AMMAR’s approach is to fight the self-marginalization of sex workers. The demand to emerge from the shadows opened several doors. First, it encouraged sex workers to overcome the stigma associated with their work. Second, it permitted many sex workers to move toward unionization. Third, it forced the state to ensure that sex workers have rights and that these rights are not violated—“to accept that we are an existing group,” says Orellano, and to ensure “that not only are our rights as sex workers not violated, but, basically, that our rights as citizens are not violated.”

Pandemic and Sex Work

The restrictions imposed by governments to curb the advance of COVID-19 are a direct threat to the possibility of working in the streets. Quarantines, physical distance, and time restrictions—among other measures—have narrowed the possibilities of livelihoods for sex workers. Many have turned to the virtual world, but those who have continued working on the streets—either because of their own work preferences or because of technological and/or generational gaps—have suffered from institutional violence.

Faced with this, AMMAR had to respond, to “occupy the role of the absent state,” in the words of Orellano. The organization has focused on establishing codes of self-respect for sex work in public spaces. And it has focused on building psychological and economic support networks, which are urgently needed in view of the growing number of women who do not know if they will be able to pay their rent or feed their children every month.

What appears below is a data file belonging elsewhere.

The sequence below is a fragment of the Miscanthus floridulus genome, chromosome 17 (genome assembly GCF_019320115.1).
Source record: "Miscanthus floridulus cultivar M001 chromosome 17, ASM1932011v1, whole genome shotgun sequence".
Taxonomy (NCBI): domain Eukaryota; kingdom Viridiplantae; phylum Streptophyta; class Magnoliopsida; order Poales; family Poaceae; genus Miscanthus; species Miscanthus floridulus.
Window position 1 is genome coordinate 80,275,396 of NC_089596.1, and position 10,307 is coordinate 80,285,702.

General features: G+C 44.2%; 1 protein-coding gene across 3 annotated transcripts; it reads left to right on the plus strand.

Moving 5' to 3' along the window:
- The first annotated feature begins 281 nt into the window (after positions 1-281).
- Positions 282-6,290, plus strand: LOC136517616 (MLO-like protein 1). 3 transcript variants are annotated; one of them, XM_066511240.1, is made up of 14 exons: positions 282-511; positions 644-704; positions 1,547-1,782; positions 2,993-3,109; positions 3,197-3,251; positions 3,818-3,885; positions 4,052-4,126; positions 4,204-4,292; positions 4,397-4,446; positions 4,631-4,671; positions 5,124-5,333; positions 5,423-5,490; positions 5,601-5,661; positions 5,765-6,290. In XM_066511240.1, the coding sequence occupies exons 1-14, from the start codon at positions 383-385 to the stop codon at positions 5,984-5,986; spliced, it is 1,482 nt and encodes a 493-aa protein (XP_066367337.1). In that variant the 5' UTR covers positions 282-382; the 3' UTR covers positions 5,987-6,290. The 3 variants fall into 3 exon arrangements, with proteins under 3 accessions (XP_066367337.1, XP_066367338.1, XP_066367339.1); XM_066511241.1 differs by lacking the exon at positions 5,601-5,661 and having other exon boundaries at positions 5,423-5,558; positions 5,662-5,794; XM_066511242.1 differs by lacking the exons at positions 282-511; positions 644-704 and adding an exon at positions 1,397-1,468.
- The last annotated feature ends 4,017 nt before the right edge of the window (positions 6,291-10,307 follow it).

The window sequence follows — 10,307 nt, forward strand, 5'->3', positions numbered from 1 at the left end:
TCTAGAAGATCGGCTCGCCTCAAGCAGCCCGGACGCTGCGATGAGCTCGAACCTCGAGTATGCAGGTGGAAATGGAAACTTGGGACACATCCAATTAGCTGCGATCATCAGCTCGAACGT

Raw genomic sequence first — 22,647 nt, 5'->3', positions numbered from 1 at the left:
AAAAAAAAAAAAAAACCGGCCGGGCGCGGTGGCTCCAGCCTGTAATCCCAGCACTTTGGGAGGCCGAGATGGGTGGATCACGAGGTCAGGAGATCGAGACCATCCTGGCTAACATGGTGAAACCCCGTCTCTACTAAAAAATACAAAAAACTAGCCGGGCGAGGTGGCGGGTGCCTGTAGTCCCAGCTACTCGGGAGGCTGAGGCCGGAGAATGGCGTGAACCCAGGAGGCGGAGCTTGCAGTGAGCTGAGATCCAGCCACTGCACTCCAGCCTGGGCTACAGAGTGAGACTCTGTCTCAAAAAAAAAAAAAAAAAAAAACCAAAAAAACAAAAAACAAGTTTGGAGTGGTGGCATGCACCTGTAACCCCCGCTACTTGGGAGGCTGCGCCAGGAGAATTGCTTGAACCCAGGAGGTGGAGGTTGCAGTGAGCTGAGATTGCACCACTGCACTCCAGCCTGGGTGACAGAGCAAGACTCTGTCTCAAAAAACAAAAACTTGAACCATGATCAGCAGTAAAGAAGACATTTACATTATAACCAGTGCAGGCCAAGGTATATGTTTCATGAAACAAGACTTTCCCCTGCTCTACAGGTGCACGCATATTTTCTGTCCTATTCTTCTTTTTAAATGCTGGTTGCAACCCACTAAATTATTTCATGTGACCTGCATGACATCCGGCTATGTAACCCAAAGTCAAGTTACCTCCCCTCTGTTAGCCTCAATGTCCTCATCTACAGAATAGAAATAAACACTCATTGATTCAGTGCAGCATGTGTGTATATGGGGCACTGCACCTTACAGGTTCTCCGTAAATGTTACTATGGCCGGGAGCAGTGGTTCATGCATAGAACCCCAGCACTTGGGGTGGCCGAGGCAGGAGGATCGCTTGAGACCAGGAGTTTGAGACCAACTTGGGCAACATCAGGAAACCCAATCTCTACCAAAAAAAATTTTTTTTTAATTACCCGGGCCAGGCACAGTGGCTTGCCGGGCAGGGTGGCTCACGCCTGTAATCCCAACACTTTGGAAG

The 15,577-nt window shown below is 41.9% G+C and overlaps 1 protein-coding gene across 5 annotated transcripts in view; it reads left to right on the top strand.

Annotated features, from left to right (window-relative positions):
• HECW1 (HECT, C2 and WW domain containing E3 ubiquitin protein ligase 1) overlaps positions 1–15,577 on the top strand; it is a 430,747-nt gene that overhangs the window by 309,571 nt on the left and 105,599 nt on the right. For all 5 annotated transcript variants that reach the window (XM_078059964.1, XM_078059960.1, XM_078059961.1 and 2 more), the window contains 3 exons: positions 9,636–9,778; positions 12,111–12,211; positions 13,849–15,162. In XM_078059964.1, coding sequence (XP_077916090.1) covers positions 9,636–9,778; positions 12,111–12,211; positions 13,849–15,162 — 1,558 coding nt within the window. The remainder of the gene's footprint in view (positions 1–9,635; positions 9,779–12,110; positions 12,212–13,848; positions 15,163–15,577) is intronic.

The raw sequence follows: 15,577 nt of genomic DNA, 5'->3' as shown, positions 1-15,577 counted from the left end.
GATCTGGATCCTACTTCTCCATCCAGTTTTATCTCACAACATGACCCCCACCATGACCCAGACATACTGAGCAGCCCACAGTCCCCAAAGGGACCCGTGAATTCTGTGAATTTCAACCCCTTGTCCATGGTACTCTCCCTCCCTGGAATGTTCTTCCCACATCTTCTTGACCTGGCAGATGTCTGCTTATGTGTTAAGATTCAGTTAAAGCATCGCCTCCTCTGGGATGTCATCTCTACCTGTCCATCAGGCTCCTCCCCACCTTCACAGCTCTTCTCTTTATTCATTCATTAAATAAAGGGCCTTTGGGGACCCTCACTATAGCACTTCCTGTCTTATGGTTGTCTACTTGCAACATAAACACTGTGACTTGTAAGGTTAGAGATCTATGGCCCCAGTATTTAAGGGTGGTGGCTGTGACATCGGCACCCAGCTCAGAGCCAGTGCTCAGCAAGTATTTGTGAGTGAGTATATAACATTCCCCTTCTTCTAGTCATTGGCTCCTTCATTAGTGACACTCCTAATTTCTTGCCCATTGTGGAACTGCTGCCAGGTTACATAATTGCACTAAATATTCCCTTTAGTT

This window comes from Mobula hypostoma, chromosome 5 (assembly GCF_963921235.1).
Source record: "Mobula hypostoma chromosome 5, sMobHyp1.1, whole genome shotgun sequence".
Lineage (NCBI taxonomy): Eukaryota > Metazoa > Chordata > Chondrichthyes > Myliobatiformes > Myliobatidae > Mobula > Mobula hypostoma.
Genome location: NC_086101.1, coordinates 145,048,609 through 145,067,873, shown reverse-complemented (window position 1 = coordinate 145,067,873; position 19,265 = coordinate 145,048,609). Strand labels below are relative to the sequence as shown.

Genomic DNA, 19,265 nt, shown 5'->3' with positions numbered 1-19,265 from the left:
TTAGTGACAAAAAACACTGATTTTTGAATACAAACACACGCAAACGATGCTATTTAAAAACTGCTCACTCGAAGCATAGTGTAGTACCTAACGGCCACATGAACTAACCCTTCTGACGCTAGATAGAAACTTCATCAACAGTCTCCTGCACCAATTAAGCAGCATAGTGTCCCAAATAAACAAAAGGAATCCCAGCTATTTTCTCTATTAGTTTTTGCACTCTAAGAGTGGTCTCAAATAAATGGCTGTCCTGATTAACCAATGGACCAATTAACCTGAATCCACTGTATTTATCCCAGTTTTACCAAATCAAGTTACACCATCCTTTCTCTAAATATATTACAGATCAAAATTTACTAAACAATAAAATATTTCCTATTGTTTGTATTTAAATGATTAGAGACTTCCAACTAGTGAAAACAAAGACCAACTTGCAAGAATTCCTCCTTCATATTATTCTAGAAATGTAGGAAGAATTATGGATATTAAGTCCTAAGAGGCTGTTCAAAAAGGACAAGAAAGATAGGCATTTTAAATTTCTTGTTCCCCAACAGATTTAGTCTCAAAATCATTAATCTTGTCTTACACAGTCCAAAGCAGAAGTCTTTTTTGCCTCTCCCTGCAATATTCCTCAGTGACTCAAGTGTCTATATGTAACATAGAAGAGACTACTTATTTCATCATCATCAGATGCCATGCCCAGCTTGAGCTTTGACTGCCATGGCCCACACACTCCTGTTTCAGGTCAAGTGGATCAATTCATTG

Even if they comply with basic sanitary measures, this is a job that involves close contact. There is a lot of fear of COVID-19 among clients. Some clients wait to receive vaccines before resuming contact; many have also lost their jobs or lost income as a result of the pandemic, and so they constantly haggle over rates. “This is a fact,” Orellano tells me, “that does not differentiate between those of us who work virtually or those who work on the street.”

Political Recognition

The fact that sex workers are the ones who have supported their peers to survive the pandemic has reinforced awareness within this labor sector of the importance of political agency and collective organizing, Orellano concludes. AMMAR is part of the Argentine Workers’ Central Union (CTA). One of the most important achievements they have had in recent years, from Orellano’s perspective, has been the recognition of sex workers within political and labor organizing spheres.

“During the pandemic, our organization has done everything it had to do as a union and much more,” states Orellano. “We have given absolutely everything so that our coworkers can subsist and go through the pandemic on equal terms with the rest of the population.” This has been possible thanks to this labor sector’s efforts to articulate with local and central governments recognition of the political agency of sex workers.

“The advance of the expansion of rights—that is, of the visibility of our claims—has generated a lot of violence from some sectors,” adds Orellano. “But also, we received a lot of solidarity from other unions, and from social, feminist and partisan organizations that stretched out their hand to [be] with the whores.”

Taroa Zúñiga Silva is a writing fellow and the Spanish media coordinator for Globetrotter. She is the co-editor with Giordana García Sojo of Venezuela, Vórtice de la Guerra del Siglo XXI (2020) and is a member of the Secretaría de Mujeres Inmigrantes en Chile. She also is a member of the Mecha Cooperativa, a project of the Ejército Comunicacional de Liberación.

This article was produced by Globetrotter.